Information Technology (IT) Rules 2021 - Defence Guru

Information Technology (IT) Rules 2021 - Defence Guru
25-June 2021........... 2 Comment(s)

This article is based on “Nine-pin bowling aimed at free speech, privacy” which was published in The Hindu on 28/05/2021. It talks about the challenges associated with the Information Technology (Guidelines for Intermediaries and Digital Media Ethics Code) Rules, 2021.

The Government of India had framed the Information Technology (Guidelines for Intermediaries and Digital Media Ethics Code) Rules, 2021, in February this year. These rules require the social media intermediaries/ platforms to adhere to a vastly tighter set of rules within three months, which ended on May 25.

Till now almost all major social media intermediaries have not adhered to all the requirements.

But non-compliance can only make things worse, especially in a situation in which the relationship between some platforms such as Twitter and the Government seems to have broken down.

While there are positive aspects about the said guidelines, there are, equally, glaring ambiguities and susceptibilities that appear to be in conflict with the basic tenets of democracy and constitutional values.




The Rules must be credited for they mandate duties such as:

Removal of non-consensual intimate pictures within 24 hours, Publication of compliance reports to increase transparency,

Setting up a dispute resolution mechanism for content removal,

Adding a label to information for users to know whether content is advertised, owned, sponsored or exclusively controlled.



  • Rules Ultra-vires to the IT Act: It is of significant concern that the purview of the IT Act, 2000, has been expanded to bring digital news media under its regulatory ambit without legislative action.
  • There has been criticism about bringing in a plethora of new rules that ought to be normally triggered only via legislative action.
  • Depriving of Fair Recourse: An intermediary is now supposed to take down content within 36 hours upon receiving orders from the Government.
  • This deprives the intermediary of a fair recourse in the event that it disagrees with the Government’s order due to a strict timeline.
  • Undermining Free Speech: The rules place fetters upon free speech by fixing the Government as the ultimate adjudicator of objectionable speech online.
  • Traceability Issue: Till now social media platforms have the immunity that users received from end-to-end encryption was that intermediaries did not have access to the contents of their messages.


Imposing this mandatory requirement of traceability will break this immunity, thereby weakening the security of the privacy of these conversations.


The threat here is not only one of privacy but to the extent of invasion and deprivation from a safe space.

Counterproductive in Absence of Data Privacy Law: It could prove counterproductive in a country where the citizens still do not have a data privacy law to guard themselves against excesses committed by any party.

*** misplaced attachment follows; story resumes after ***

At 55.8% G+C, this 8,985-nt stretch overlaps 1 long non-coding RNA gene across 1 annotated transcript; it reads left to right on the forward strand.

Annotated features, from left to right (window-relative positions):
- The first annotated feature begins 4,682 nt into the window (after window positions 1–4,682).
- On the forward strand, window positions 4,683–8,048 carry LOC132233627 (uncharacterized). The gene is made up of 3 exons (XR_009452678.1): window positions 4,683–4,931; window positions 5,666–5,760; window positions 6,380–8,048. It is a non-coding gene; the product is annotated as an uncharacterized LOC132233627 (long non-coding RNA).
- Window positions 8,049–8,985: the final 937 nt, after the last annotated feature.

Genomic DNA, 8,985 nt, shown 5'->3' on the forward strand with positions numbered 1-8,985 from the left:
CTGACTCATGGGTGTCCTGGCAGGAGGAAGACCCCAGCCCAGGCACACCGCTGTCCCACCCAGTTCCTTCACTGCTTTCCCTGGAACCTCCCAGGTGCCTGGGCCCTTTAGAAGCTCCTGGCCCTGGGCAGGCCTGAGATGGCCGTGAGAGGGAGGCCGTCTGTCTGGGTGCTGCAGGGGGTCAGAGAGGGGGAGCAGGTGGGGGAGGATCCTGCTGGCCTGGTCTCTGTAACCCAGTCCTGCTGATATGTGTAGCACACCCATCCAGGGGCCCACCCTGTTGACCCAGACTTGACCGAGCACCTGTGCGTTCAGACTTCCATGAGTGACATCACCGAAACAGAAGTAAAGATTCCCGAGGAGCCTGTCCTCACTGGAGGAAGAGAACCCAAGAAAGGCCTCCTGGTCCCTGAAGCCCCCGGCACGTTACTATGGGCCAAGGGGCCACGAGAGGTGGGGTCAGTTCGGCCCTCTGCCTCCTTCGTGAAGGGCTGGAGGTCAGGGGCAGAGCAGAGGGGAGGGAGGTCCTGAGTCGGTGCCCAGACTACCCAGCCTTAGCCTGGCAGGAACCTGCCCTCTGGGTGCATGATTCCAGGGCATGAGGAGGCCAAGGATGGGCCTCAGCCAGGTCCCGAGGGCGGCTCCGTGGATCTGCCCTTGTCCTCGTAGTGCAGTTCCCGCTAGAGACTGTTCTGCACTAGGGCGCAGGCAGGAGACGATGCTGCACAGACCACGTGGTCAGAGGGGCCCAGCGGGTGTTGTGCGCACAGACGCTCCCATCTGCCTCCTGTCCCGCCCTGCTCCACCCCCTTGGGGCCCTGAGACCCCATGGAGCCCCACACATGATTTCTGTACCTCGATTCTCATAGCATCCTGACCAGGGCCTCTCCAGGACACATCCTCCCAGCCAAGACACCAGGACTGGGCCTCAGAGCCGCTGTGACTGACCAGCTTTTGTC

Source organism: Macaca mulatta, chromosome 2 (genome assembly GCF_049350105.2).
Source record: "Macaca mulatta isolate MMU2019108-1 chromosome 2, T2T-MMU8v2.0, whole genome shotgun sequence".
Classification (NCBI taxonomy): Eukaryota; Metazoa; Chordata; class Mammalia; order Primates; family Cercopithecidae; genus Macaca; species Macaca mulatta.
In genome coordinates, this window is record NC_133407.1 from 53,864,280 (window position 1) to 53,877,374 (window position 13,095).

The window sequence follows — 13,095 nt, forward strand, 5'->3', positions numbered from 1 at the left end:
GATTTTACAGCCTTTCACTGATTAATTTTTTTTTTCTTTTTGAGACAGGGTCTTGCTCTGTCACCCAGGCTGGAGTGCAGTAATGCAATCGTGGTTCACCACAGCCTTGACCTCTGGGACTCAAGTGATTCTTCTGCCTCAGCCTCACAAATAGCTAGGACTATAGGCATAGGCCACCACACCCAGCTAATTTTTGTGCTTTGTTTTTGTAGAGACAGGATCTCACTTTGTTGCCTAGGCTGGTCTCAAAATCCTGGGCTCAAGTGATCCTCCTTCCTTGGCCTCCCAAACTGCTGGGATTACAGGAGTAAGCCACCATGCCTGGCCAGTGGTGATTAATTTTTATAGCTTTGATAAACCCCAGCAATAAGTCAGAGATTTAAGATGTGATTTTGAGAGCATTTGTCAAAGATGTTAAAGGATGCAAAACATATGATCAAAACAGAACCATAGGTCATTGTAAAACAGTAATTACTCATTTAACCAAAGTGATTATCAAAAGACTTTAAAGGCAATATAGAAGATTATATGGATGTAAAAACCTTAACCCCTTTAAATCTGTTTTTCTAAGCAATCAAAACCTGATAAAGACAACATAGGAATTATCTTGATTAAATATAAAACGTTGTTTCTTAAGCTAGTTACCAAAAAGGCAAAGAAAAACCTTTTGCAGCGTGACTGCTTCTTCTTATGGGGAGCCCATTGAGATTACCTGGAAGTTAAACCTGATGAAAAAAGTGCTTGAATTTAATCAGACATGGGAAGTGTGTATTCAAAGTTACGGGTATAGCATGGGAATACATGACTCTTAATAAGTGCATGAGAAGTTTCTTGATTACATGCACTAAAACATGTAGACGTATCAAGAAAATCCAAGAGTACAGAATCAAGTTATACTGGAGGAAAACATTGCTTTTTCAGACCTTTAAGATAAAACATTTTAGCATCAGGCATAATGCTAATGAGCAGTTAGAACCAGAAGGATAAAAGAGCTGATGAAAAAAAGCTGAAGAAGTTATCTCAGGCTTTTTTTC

Compliance Burden: The Rules create futile additional operational costs for intermediaries by requiring them to have Indian resident nodal officers, compliance officers and grievance officers. This may not be in favour of many small digital entities and may open the floodgates for all kinds of interventions.


Uniform Application of Law: Regulation has an important place in the scheme of things, and no one advocates giving a free pass to digital platforms.

Further, the laws to combat unlawful content are already in place. What is required is their uniform application.


Deliberating with Stakeholders: There are indeed many problems with the new rules, but the major issue was that these were introduced without much public consultation.

The solution to ongoing criticism about these rules is to start afresh with the publication of a white paper.


Statutory Backing: After that, if regulation is still deemed to be necessary, then it must be implemented through legislation that is debated in Parliament instead of relying upon executive rule-making powers.


Expediting Data Protection Law: Making platforms share more information could prove counterproductive in a country where the citizens still do not have a data privacy law to guard themselves against excesses committed by any party.

In this context, there is a need to expedite the passing of the personal data protection bill, 2019.



The Supreme Court, in the case of Life Insurance Corpn. Of India vs Prof. Manubhai D. Shah (1992) had elevated ‘the freedom to circulate one’s views as the lifeline of any democratic institution’.

In this context, five industry bodies, including the CII, FICCI and the U.S.-India Business Council have sought an extension of 6-12 months for compliance. This is an opportunity for the Government to hear out the industry, and also shed its high-handed way of rule-making.




Yash Tripathi

Senior Faculty
Centurion Defence Academy

Also Read...

Leave a Reply